2004
Volume 91, Issue 3
  • ISSN: 0025-9454
  • E-ISSN: 1876-2816

Abstract

Summary

The post-war political and public debate on the foundling issue concentrates on whether or not to provide special arrangements for children (such as baby hatches) and mothers (such as anonymous births). In this article, I explore three research questions to establish the present positions within the Netherlands in this respect. Firstly, which actors and factors gave substance to the foundling debate. Secondly, how public, political and other actors relate(d) to these factors and each other. And thirdly, how these positions and possible position changes can be explained. The results show the number of actors to have increased over the years. Initially, four key factors were identified, which mark certain periods and positions. These are the risks for children and mothers (from 1967 on), the importance of family descent information (1984), the establishment of baby hatches in neighbouring countries (1999), and the introduction of foundling rooms (2011). Following more extensive analysis, abortion legislation has been shown to be a crucial, fifth factor in the early days of the debate as well (1967-1984). Based on these developments, it is not unthinkable that the Dutch situation might come to resemble the German model: against the law but permitted in practice.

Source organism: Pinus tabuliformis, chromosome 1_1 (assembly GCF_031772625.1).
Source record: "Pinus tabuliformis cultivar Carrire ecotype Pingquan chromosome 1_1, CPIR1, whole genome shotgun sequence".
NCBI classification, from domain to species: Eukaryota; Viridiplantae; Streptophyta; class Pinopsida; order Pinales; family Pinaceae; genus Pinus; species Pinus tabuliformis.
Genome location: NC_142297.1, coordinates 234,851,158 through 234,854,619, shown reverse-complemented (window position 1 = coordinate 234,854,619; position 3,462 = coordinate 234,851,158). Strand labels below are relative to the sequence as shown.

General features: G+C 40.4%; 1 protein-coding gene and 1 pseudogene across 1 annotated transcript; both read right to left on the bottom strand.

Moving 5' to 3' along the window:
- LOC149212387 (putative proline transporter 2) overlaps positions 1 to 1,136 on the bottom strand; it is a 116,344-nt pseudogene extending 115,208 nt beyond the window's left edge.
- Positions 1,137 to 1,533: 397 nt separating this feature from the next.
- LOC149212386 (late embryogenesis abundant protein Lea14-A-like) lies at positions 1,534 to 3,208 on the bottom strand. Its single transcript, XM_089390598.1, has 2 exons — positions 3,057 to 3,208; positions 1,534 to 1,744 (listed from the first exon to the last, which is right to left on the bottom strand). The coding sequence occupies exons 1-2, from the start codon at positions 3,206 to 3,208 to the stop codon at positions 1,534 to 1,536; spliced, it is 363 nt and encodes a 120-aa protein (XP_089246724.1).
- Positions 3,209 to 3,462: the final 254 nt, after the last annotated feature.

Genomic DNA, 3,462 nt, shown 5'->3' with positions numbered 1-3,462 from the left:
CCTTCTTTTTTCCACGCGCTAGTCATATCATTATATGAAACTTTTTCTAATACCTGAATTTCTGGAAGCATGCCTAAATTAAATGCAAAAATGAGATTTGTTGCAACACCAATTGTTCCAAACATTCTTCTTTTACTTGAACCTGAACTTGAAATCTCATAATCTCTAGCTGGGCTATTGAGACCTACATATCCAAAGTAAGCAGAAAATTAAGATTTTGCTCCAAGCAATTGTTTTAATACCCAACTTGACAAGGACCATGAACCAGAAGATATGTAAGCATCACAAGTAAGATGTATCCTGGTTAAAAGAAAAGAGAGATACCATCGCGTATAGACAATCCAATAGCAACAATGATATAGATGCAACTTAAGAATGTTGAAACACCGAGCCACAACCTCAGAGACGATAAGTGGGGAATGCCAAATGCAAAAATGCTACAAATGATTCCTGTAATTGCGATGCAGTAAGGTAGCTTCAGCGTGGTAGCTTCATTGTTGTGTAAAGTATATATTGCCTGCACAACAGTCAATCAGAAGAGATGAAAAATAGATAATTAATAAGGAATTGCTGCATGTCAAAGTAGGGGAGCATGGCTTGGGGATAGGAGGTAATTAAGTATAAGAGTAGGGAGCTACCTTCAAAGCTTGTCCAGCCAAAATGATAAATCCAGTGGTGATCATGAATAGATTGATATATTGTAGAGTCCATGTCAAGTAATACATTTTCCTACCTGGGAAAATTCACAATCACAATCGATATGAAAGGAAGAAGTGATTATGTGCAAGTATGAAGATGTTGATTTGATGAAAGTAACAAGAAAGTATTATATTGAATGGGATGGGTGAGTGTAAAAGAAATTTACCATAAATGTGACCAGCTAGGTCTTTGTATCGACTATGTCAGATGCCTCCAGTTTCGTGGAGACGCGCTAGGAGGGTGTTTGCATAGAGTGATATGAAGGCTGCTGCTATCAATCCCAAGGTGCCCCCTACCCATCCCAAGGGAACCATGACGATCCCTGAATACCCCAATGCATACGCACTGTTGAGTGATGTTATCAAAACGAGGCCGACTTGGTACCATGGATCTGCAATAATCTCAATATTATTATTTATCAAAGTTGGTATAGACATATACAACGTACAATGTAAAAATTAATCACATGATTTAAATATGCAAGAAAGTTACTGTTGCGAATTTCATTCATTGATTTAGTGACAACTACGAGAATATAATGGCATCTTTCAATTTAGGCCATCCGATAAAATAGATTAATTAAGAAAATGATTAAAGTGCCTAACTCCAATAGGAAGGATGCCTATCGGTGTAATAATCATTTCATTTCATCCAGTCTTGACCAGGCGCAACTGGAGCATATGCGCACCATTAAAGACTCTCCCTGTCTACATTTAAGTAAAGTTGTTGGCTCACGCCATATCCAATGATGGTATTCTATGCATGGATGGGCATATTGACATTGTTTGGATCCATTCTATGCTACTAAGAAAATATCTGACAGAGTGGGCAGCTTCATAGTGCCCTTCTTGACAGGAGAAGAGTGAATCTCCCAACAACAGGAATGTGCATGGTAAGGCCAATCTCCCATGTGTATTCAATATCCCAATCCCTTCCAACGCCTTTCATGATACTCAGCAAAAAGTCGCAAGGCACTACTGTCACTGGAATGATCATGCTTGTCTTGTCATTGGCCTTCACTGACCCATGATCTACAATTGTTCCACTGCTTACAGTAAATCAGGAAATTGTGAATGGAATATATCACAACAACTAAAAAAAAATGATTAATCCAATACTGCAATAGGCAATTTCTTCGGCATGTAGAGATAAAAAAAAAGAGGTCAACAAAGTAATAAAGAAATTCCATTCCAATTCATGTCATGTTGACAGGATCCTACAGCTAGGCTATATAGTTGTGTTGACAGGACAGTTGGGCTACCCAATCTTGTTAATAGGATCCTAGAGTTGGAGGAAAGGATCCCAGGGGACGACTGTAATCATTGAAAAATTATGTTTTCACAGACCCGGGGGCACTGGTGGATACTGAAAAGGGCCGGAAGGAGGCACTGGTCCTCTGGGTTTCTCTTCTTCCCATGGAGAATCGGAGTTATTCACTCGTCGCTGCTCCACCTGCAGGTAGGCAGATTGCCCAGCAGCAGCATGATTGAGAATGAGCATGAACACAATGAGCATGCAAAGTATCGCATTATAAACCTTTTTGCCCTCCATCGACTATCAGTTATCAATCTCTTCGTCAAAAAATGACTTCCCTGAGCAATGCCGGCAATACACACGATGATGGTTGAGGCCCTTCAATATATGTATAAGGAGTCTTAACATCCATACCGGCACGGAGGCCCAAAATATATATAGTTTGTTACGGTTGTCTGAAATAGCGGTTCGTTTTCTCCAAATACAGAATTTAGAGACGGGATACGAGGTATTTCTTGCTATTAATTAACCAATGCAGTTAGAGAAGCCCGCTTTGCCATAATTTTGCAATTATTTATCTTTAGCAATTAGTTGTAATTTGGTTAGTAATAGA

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  • Article Type: Research Article
Keyword(s): anonymous birth; baby hatch; foundling; Netherlands; politics

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